The Unincorporated Man by Dani and Eytan Kollin
In the future, everyone is incorporated and can buy/sell shares in their own economic lives. Fans of stock market histories would see the setup for market manipulations, lawyers would see problems with bankruptcy ( can't really throw out mgmt, can we? ), and libertarians would perhaps rejoice.
While we monetize a bit of our future by taking on student loans, that is probably micro-pennies compared to the present value of our future earnings, which would be securitizable via personal incorporation. The inflation due to this would be similar to the shutdown of the 2nd Bank of the United States and the start of the Free Banking system, when all of a sudden anyone with a bank charter could start printing money.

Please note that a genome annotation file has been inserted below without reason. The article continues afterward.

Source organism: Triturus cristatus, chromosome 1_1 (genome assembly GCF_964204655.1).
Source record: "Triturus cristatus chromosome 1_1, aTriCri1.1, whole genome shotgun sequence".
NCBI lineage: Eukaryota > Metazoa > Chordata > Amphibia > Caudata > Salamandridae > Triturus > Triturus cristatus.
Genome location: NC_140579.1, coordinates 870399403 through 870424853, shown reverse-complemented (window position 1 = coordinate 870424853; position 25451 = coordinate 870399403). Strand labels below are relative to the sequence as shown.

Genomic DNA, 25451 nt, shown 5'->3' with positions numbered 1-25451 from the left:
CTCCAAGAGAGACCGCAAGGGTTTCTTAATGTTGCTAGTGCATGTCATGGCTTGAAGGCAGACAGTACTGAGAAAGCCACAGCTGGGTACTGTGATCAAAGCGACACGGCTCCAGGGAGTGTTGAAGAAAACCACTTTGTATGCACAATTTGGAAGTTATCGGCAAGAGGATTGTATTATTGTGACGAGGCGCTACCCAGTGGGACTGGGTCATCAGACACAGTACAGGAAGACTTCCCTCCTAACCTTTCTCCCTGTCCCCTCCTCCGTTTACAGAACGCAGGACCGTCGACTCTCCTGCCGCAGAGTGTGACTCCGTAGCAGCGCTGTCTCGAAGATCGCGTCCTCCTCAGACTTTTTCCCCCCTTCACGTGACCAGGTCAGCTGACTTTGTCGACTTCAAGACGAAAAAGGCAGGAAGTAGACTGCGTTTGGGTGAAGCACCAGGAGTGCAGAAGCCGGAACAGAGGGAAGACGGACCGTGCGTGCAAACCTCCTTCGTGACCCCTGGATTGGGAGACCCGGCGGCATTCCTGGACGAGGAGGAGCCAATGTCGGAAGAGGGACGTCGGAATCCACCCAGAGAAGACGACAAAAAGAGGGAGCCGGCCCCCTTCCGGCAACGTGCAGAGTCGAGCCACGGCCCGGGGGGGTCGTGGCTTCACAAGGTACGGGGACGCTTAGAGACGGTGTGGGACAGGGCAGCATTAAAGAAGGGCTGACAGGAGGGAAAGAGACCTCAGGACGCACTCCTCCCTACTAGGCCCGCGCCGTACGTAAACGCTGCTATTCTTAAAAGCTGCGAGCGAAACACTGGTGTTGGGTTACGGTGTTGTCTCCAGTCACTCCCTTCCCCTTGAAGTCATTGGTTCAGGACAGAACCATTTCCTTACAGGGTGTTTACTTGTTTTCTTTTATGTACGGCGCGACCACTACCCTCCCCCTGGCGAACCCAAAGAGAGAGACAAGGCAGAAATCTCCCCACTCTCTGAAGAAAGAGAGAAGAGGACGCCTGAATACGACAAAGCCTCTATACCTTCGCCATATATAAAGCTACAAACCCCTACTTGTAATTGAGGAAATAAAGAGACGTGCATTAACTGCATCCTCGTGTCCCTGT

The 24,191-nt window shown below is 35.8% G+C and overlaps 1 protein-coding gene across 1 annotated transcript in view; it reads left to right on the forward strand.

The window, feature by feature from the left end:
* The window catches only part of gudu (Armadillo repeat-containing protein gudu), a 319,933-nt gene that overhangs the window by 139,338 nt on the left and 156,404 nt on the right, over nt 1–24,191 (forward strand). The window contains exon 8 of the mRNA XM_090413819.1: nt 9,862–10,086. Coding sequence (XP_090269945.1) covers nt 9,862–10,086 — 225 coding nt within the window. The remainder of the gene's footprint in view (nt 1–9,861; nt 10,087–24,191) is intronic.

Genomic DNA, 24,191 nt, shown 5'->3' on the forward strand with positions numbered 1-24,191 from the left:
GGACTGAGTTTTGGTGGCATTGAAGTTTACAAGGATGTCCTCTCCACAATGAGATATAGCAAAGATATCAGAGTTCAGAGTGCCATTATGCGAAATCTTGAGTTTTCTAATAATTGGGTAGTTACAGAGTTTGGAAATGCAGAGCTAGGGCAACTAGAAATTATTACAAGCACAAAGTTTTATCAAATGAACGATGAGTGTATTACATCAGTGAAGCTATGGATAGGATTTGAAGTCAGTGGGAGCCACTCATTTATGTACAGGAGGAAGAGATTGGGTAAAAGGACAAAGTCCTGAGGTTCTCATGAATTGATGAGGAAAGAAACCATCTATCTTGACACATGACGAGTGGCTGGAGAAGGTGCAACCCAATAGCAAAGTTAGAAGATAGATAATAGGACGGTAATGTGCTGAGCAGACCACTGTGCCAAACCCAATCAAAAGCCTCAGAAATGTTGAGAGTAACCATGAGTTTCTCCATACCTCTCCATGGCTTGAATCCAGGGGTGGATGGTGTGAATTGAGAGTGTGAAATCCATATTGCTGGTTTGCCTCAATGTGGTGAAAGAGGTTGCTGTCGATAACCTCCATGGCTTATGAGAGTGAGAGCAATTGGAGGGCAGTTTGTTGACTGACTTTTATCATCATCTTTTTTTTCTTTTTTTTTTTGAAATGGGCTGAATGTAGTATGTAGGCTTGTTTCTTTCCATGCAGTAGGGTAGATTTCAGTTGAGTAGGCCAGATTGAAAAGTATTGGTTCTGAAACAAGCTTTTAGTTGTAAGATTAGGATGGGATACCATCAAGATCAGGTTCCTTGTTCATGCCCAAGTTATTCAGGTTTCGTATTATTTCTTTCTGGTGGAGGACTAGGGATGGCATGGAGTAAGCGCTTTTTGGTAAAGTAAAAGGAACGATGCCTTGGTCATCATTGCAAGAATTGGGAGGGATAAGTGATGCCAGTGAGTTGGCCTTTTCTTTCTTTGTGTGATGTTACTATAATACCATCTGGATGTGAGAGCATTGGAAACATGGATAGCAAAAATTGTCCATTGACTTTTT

The hangover from that party would wreck more than a few economic lives. The resultant personal bankruptcies, under current corporate law, would allow creditors to wipe out the current shareholders. Debt and equity would most likely become a much more serious matter as the stakes are much higher; shareholders could sue for uneconomic decisions (force you to take that higher paying and less fun job), and for disgorging of bank accounts to fund dividends.
We would probably see Delaware expand its management-friendly laws to personal incorporations, to make shareholder lawsuits less likely to succeed, and people more likely to maintain control.
This libertarian paradise makes for a fun thought experiment. The authors attempts to handle market manipulations (no short selling, no uneconomic decisions) seem misplaced. If we're building a libertarian paradise, why not go all the way?